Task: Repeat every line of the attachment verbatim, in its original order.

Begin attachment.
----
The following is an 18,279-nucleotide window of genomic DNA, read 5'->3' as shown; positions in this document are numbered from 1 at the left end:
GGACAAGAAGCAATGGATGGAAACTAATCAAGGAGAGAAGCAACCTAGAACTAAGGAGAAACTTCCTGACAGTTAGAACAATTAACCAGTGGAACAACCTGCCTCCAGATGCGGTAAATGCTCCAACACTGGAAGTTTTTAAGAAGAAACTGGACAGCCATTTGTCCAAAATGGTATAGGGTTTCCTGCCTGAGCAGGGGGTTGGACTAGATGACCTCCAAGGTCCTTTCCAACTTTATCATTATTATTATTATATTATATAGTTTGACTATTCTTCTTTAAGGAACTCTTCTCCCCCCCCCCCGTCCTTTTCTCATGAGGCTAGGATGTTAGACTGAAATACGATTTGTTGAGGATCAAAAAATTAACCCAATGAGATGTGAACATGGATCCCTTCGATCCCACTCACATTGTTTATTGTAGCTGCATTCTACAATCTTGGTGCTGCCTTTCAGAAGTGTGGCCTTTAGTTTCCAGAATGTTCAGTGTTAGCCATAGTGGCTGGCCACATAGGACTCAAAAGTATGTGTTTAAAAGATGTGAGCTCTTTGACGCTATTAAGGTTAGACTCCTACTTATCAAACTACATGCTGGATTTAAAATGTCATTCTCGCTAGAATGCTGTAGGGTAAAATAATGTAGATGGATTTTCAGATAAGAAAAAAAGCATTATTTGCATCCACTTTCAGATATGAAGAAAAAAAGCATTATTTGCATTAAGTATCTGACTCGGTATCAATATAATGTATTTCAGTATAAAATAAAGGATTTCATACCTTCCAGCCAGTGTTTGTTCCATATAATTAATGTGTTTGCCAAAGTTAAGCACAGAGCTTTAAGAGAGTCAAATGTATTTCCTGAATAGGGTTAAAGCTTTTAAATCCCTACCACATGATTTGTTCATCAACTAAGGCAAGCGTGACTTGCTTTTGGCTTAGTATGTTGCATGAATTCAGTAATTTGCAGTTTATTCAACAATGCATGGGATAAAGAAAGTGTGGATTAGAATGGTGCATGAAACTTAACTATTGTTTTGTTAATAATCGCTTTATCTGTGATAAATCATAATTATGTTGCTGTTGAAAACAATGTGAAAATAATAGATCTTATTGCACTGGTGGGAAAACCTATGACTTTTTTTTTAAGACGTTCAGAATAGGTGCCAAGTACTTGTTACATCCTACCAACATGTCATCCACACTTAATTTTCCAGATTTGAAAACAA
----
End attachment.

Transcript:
The following is an 18,279-nucleotide window of genomic DNA, read 5'->3' as shown; positions in this document are numbered from 1 at the left end:
GGACAAGAAGCAATGGATGGAAACTAATCAAGGAGAGAAGCAACCTAGAACTAAGGAGAAACTTCCTGACAGTTAGAACAATTAACCAGTGGAACAACCTGCCTCCAGATGCGGTAAATGCTCCAACACTGGAAGTTTTTAAGAAGAAACTGGACAGCCATTTGTCCAAAATGGTATAGGGTTTCCTGCCTGAGCAGGGGGTTGGACTAGATGACCTCCAAGGTCCTTTCCAACTTTATCATTATTATTATTATATTATATAGTTTGACTATTCTTCTTTAAGGAACTCTTCTCCCCCCCCCCCGTCCTTTTCTCATGAGGCTAGGATGTTAGACTGAAATACGATTTGTTGAGGATCAAAAAATTAACCCAATGAGATGTGAACATGGATCCCTTCGATCCCACTCACATTGTTTATTGTAGCTGCATTCTACAATCTTGGTGCTGCCTTTCAGAAGTGTGGCCTTTAGTTTCCAGAATGTTCAGTGTTAGCCATAGTGGCTGGCCACATAGGACTCAAAAGTATGTGTTTAAAAGATGTGAGCTCTTTGACGCTATTAAGGTTAGACTCCTACTTATCAAACTACATGCTGGATTTAAAATGTCATTCTCGCTAGAATGCTGTAGGGTAAAATAATGTAGATGGATTTTCAGATAAGAAAAAAAGCATTATTTGCATCCACTTTCAGATATGAAGAAAAAAAGCATTATTTGCATTAAGTATCTGACTCGGTATCAATATAATGTATTTCAGTATAAAATAAAGGATTTCATACCTTCCAGCCAGTGTTTGTTCCATATAATTAATGTGTTTGCCAAAGTTAAGCACAGAGCTTTAAGAGAGTCAAATGTATTTCCTGAATAGGGTTAAAGCTTTTAAATCCCTACCACATGATTTGTTCATCAACTAAGGCAAGCGTGACTTGCTTTTGGCTTAGTATGTTGCATGAATTCAGTAATTTGCAGTTTATTCAACAATGCATGGGATAAAGAAAGTGTGGATTAGAATGGTGCATGAAACTTAACTATTGTTTTGTTAATAATCGCTTTATCTGTGATAAATCATAATTATGTTGCTGTTGAAAACAATGTGAAAATAATAGATCTTATTGCACTGGTGGGAAAACCTATGACTTTTTTTTTAAGACGTTCAGAATAGGTGCCAAGTACTTGTTACATCCTACCAACATGTCATCCACACTTAATTTTCCAGATTTGAAAACAA